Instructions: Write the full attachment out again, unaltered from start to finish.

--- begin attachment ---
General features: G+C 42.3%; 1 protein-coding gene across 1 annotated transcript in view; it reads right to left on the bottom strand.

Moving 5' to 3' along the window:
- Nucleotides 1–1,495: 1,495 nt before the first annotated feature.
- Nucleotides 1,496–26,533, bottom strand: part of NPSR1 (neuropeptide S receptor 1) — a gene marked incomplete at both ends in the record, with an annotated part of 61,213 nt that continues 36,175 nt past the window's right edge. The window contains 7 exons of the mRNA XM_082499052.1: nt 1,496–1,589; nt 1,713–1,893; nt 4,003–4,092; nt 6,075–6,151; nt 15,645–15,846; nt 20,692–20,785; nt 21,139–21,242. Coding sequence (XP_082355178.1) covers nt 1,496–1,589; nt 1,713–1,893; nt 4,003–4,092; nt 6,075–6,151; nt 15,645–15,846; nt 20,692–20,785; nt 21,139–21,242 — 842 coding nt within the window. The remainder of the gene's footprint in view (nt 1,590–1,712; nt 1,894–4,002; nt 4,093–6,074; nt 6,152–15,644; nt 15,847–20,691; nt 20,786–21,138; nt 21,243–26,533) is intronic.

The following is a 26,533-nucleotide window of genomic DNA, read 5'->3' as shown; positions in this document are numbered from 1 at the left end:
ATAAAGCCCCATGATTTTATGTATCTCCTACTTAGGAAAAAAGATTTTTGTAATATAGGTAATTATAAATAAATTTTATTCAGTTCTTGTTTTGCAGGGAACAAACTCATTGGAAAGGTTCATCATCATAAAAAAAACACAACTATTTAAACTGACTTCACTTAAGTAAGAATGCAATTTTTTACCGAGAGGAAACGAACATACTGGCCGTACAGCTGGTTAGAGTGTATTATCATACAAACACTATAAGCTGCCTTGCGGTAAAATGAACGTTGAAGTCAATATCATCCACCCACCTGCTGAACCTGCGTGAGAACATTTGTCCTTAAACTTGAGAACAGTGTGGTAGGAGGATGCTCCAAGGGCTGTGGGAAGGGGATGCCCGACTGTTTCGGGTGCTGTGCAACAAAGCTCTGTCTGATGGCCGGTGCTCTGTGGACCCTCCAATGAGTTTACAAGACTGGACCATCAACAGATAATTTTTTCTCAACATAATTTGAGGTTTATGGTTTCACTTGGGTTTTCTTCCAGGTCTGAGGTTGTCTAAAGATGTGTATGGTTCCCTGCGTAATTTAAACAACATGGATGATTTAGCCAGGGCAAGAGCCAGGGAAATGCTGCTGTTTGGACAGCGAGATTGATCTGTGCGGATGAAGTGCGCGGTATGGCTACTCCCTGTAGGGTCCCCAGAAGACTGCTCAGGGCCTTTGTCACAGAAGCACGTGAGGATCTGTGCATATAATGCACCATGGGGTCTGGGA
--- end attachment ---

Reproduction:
General features: G+C 42.3%; 1 protein-coding gene across 1 annotated transcript in view; it reads right to left on the bottom strand.

Moving 5' to 3' along the window:
- Nucleotides 1–1,495: 1,495 nt before the first annotated feature.
- Nucleotides 1,496–26,533, bottom strand: part of NPSR1 (neuropeptide S receptor 1) — a gene marked incomplete at both ends in the record, with an annotated part of 61,213 nt that continues 36,175 nt past the window's right edge. The window contains 7 exons of the mRNA XM_082499052.1: nt 1,496–1,589; nt 1,713–1,893; nt 4,003–4,092; nt 6,075–6,151; nt 15,645–15,846; nt 20,692–20,785; nt 21,139–21,242. Coding sequence (XP_082355178.1) covers nt 1,496–1,589; nt 1,713–1,893; nt 4,003–4,092; nt 6,075–6,151; nt 15,645–15,846; nt 20,692–20,785; nt 21,139–21,242 — 842 coding nt within the window. The remainder of the gene's footprint in view (nt 1,590–1,712; nt 1,894–4,002; nt 4,093–6,074; nt 6,152–15,644; nt 15,847–20,691; nt 20,786–21,138; nt 21,243–26,533) is intronic.

The following is a 26,533-nucleotide window of genomic DNA, read 5'->3' as shown; positions in this document are numbered from 1 at the left end:
ATAAAGCCCCATGATTTTATGTATCTCCTACTTAGGAAAAAAGATTTTTGTAATATAGGTAATTATAAATAAATTTTATTCAGTTCTTGTTTTGCAGGGAACAAACTCATTGGAAAGGTTCATCATCATAAAAAAAACACAACTATTTAAACTGACTTCACTTAAGTAAGAATGCAATTTTTTACCGAGAGGAAACGAACATACTGGCCGTACAGCTGGTTAGAGTGTATTATCATACAAACACTATAAGCTGCCTTGCGGTAAAATGAACGTTGAAGTCAATATCATCCACCCACCTGCTGAACCTGCGTGAGAACATTTGTCCTTAAACTTGAGAACAGTGTGGTAGGAGGATGCTCCAAGGGCTGTGGGAAGGGGATGCCCGACTGTTTCGGGTGCTGTGCAACAAAGCTCTGTCTGATGGCCGGTGCTCTGTGGACCCTCCAATGAGTTTACAAGACTGGACCATCAACAGATAATTTTTTCTCAACATAATTTGAGGTTTATGGTTTCACTTGGGTTTTCTTCCAGGTCTGAGGTTGTCTAAAGATGTGTATGGTTCCCTGCGTAATTTAAACAACATGGATGATTTAGCCAGGGCAAGAGCCAGGGAAATGCTGCTGTTTGGACAGCGAGATTGATCTGTGCGGATGAAGTGCGCGGTATGGCTACTCCCTGTAGGGTCCCCAGAAGACTGCTCAGGGCCTTTGTCACAGAAGCACGTGAGGATCTGTGCATATAATGCACCATGGGGTCTGGGA